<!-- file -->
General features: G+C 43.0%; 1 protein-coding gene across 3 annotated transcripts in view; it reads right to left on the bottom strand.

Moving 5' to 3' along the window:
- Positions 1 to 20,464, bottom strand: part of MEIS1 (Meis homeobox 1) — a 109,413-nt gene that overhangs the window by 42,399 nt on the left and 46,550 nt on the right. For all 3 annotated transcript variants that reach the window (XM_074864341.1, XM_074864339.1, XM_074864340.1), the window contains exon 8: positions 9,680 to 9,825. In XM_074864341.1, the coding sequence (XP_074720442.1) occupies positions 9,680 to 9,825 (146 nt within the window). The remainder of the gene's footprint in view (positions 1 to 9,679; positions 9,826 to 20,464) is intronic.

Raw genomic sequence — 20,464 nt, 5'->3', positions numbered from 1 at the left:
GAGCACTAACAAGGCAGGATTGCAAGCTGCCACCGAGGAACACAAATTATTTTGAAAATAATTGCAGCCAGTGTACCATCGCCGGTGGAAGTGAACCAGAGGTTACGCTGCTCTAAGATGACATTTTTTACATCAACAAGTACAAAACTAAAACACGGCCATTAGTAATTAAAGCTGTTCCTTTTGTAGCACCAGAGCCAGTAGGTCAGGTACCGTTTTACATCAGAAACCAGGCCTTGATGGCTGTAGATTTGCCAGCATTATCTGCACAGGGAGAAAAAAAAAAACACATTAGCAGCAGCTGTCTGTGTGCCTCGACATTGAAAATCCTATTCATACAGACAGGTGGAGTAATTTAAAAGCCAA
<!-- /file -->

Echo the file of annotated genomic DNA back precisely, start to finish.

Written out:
General features: G+C 43.0%; 1 protein-coding gene across 3 annotated transcripts in view; it reads right to left on the bottom strand.

Moving 5' to 3' along the window:
- Positions 1 to 20,464, bottom strand: part of MEIS1 (Meis homeobox 1) — a 109,413-nt gene that overhangs the window by 42,399 nt on the left and 46,550 nt on the right. For all 3 annotated transcript variants that reach the window (XM_074864341.1, XM_074864339.1, XM_074864340.1), the window contains exon 8: positions 9,680 to 9,825. In XM_074864341.1, the coding sequence (XP_074720442.1) occupies positions 9,680 to 9,825 (146 nt within the window). The remainder of the gene's footprint in view (positions 1 to 9,679; positions 9,826 to 20,464) is intronic.

Raw genomic sequence — 20,464 nt, 5'->3', positions numbered from 1 at the left:
GAGCACTAACAAGGCAGGATTGCAAGCTGCCACCGAGGAACACAAATTATTTTGAAAATAATTGCAGCCAGTGTACCATCGCCGGTGGAAGTGAACCAGAGGTTACGCTGCTCTAAGATGACATTTTTTACATCAACAAGTACAAAACTAAAACACGGCCATTAGTAATTAAAGCTGTTCCTTTTGTAGCACCAGAGCCAGTAGGTCAGGTACCGTTTTACATCAGAAACCAGGCCTTGATGGCTGTAGATTTGCCAGCATTATCTGCACAGGGAGAAAAAAAAAAACACATTAGCAGCAGCTGTCTGTGTGCCTCGACATTGAAAATCCTATTCATACAGACAGGTGGAGTAATTTAAAAGCCAA